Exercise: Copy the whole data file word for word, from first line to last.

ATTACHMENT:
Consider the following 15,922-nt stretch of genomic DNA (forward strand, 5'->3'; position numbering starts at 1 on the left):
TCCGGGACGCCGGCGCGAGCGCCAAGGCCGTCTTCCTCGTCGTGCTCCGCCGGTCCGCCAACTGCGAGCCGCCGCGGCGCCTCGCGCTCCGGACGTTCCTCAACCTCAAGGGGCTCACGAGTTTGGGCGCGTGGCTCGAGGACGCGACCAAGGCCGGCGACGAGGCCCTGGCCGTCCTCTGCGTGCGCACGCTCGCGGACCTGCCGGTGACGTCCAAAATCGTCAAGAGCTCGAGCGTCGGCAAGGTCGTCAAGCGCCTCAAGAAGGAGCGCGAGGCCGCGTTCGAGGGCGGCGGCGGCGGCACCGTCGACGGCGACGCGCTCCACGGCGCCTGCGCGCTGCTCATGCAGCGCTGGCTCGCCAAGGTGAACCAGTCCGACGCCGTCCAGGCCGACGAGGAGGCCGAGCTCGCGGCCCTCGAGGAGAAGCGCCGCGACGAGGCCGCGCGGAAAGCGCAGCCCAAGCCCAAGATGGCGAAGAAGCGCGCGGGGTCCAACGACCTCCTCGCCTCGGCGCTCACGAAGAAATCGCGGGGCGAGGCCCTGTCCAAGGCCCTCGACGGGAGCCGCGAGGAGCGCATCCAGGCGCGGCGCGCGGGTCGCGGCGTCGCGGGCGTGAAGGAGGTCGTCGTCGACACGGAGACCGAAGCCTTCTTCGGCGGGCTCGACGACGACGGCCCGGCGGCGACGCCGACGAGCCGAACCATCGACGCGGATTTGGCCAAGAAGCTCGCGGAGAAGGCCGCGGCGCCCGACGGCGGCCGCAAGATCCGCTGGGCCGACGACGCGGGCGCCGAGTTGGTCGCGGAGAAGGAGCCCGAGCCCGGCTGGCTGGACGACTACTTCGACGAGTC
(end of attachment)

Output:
Consider the following 15,922-nt stretch of genomic DNA (forward strand, 5'->3'; position numbering starts at 1 on the left):
TCCGGGACGCCGGCGCGAGCGCCAAGGCCGTCTTCCTCGTCGTGCTCCGCCGGTCCGCCAACTGCGAGCCGCCGCGGCGCCTCGCGCTCCGGACGTTCCTCAACCTCAAGGGGCTCACGAGTTTGGGCGCGTGGCTCGAGGACGCGACCAAGGCCGGCGACGAGGCCCTGGCCGTCCTCTGCGTGCGCACGCTCGCGGACCTGCCGGTGACGTCCAAAATCGTCAAGAGCTCGAGCGTCGGCAAGGTCGTCAAGCGCCTCAAGAAGGAGCGCGAGGCCGCGTTCGAGGGCGGCGGCGGCGGCACCGTCGACGGCGACGCGCTCCACGGCGCCTGCGCGCTGCTCATGCAGCGCTGGCTCGCCAAGGTGAACCAGTCCGACGCCGTCCAGGCCGACGAGGAGGCCGAGCTCGCGGCCCTCGAGGAGAAGCGCCGCGACGAGGCCGCGCGGAAAGCGCAGCCCAAGCCCAAGATGGCGAAGAAGCGCGCGGGGTCCAACGACCTCCTCGCCTCGGCGCTCACGAAGAAATCGCGGGGCGAGGCCCTGTCCAAGGCCCTCGACGGGAGCCGCGAGGAGCGCATCCAGGCGCGGCGCGCGGGTCGCGGCGTCGCGGGCGTGAAGGAGGTCGTCGTCGACACGGAGACCGAAGCCTTCTTCGGCGGGCTCGACGACGACGGCCCGGCGGCGACGCCGACGAGCCGAACCATCGACGCGGATTTGGCCAAGAAGCTCGCGGAGAAGGCCGCGGCGCCCGACGGCGGCCGCAAGATCCGCTGGGCCGACGACGCGGGCGCCGAGTTGGTCGCGGAGAAGGAGCCCGAGCCCGGCTGGCTGGACGACTACTTCGACGAGTC